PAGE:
Startups, Patient Engagement

PillDrill takes aesthetic route to medication adherence challenge. Will it work?

The device at the center of PillDrill resembles a clock radio and that’s intended to help it blend in. It functions as both an alert and tracking device, with an RFID tag scanner to record when pills are taken.

PillDrill_HubThe push to solve the challenge of medication adherence has led to a crowded market of entrepreneurs with overlapping solutions. It has also led some investors to be fairly bearish about this particular subsector of digital health, especially ones with a direct-to-consumer model. But the team behind PillDrill sees things differently and thinks the fragmented medication adherence market offers an opportunity for its design-centered approach.

The device at the center of PillDrill resembles a clock radio and that’s intended to help it blend in to users’ homes. It functions as both an alert and tracking device to record when pills are taken.

“There’s no clear market leader like Fitbit is in the wearables market,” observed Peter Havas, PillDrill’s founder and CEO. He describes the competition as cumbersome, or requiring significant changes in habit or just demeaning. For its solution, Havas said, “It had to be uplifting, it needed to look good and had to be subtle because some people don’t want to advertise the fact that they take [several] pills.”

He emphasized that it had to fit into people’s daily lives and not force them to change existing habits.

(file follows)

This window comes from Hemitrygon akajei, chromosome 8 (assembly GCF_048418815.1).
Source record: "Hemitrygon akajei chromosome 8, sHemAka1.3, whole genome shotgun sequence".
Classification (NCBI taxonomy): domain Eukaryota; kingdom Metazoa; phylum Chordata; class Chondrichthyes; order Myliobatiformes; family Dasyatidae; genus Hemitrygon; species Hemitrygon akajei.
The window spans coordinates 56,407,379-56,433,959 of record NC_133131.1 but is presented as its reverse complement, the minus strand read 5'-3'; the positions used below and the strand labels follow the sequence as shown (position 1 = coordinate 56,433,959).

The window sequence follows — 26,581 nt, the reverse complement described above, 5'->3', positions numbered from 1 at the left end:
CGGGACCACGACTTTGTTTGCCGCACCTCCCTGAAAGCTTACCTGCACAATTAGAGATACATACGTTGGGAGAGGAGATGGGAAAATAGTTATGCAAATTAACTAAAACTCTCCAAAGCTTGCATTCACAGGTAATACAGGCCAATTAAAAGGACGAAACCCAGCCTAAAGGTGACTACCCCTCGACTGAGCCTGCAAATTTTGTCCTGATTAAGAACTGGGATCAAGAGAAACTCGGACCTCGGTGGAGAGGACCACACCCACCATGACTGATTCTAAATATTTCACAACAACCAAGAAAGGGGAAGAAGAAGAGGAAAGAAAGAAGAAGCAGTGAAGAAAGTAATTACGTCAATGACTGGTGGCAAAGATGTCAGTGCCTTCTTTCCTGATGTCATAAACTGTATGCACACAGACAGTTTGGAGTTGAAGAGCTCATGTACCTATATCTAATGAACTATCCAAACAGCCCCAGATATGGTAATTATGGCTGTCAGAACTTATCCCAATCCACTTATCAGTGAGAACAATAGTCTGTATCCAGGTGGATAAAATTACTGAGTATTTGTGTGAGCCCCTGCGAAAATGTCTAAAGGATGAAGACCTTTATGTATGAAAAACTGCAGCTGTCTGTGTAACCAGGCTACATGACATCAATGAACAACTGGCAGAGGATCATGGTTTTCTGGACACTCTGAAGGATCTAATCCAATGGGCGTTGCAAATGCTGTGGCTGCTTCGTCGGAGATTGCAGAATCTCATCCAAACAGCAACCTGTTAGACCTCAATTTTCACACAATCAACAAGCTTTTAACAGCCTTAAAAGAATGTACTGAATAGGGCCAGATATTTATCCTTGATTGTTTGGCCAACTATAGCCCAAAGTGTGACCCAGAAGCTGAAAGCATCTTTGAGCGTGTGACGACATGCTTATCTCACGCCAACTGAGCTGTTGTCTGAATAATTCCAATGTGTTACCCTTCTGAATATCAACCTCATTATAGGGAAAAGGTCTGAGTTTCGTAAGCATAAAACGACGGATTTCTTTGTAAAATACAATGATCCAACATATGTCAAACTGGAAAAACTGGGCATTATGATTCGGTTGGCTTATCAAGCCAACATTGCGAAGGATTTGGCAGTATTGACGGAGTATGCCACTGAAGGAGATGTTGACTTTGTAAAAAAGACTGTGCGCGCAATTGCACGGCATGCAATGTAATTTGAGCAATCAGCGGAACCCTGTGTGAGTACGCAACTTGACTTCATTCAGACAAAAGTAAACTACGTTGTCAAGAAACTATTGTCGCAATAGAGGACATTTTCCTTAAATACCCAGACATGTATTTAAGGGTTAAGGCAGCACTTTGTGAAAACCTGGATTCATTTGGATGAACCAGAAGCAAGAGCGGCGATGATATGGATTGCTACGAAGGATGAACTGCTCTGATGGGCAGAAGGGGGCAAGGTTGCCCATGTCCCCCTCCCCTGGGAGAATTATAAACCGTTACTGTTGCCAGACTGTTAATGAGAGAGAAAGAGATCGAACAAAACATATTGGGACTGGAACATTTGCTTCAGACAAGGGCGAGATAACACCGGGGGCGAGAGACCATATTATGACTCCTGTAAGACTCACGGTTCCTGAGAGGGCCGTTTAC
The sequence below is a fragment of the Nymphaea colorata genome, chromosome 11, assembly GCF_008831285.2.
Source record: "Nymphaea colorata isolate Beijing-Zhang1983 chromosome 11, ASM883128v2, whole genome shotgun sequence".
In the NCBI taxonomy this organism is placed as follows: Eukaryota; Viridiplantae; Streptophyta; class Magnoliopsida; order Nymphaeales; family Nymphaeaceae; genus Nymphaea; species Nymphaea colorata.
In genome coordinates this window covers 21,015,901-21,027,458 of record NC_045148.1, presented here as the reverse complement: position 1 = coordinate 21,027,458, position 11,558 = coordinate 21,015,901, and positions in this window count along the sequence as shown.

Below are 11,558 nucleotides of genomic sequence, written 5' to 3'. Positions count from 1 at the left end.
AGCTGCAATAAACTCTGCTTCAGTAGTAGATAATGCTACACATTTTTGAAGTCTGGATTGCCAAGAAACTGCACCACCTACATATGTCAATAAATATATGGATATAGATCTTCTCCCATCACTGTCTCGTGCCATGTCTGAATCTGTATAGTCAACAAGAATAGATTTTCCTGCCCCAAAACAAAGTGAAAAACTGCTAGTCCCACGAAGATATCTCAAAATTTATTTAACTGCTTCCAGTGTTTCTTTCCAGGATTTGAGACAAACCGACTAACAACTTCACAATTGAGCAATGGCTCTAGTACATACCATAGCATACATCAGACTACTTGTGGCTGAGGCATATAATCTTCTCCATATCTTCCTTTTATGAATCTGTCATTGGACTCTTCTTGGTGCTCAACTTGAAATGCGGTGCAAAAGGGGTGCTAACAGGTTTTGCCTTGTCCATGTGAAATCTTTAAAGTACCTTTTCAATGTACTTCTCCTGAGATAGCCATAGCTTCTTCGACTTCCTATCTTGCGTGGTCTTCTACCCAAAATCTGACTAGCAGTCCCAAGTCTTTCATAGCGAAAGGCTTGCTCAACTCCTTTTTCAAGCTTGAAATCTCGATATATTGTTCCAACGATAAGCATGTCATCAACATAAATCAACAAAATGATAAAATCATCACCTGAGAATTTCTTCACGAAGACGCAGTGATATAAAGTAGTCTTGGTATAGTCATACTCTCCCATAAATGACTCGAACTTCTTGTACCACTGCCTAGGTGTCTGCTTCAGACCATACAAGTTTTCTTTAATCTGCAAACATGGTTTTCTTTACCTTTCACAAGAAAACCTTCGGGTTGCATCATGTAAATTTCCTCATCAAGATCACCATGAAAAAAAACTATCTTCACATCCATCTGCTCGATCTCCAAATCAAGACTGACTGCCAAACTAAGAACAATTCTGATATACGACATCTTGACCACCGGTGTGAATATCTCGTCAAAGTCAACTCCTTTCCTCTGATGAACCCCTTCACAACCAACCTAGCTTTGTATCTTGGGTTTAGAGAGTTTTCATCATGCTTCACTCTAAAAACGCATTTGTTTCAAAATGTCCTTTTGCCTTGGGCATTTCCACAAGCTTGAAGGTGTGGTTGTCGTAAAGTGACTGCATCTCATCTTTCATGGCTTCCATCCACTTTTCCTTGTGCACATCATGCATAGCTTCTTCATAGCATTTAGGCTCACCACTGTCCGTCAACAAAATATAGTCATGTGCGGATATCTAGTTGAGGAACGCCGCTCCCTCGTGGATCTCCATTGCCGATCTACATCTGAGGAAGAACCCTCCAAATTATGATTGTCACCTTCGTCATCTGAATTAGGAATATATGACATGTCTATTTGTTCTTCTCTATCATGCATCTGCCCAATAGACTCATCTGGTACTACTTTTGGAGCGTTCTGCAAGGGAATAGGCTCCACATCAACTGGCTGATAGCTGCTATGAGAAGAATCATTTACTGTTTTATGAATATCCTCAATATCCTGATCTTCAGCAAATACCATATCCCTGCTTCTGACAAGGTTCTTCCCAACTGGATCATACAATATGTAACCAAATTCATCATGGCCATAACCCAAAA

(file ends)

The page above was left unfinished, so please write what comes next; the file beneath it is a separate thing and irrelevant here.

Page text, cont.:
When it’s time for users to take their medication, the drug name flashes on the screen. It asks users to use the device’s RFID scanner to read the RFID tag on the stickers applied to the pill bottles. It interprets these scans as the user taking their medication and records that data on a companion app.

The app can also be used to change the settings on the alert and scanning device. When users miss a dose, the device face blinks and elicits an alarm that’s easy on the ears. An RFID tag can also be applied to a mood cube and scanned so that caregivers know how their parents or loved ones feel. The idea is to give family caregivers peace of mind knowing their parents or grandparents are taking their meds according to their care plan.

There’s a certain subtlety with pill organizers in that friends and acquaintances may know you’re on medication, but would have no idea what you’re taking. PillDrill’s device takes that mystery away to some extent. I’m not sure how comfortable some people would be with the name of their drug flashing on a screen in the background.

Havas and his team developed the technology with family caregivers in mind, who live in either a separate town or maybe a different country entirely. Vice president of product design, Chris Li, previously worked for Amazon for eight years where he developed and managed the product team responsible for e-book readers Kindle Voyage and Kindle Oasis.

The package will initially be sold directly to consumers for $199, which includes the main device, a pill organizer and RFID stickers that can be applied to pill bottles. The company plans to begin shipping in May and is currently in discussions with potential retail partners.

The thing about medication adherence is that some companies see more value in integrating it as part of a larger program of patient and physician engagement for chronic conditions, such as Twine Health. Other companies such as Cohero Health and Propeller Health have applied sensors to do remote monitoring for devices supporting respiratory disorders.

I look forward to following PillDrill’s progress and how effectively they can surmount the challenges ahead.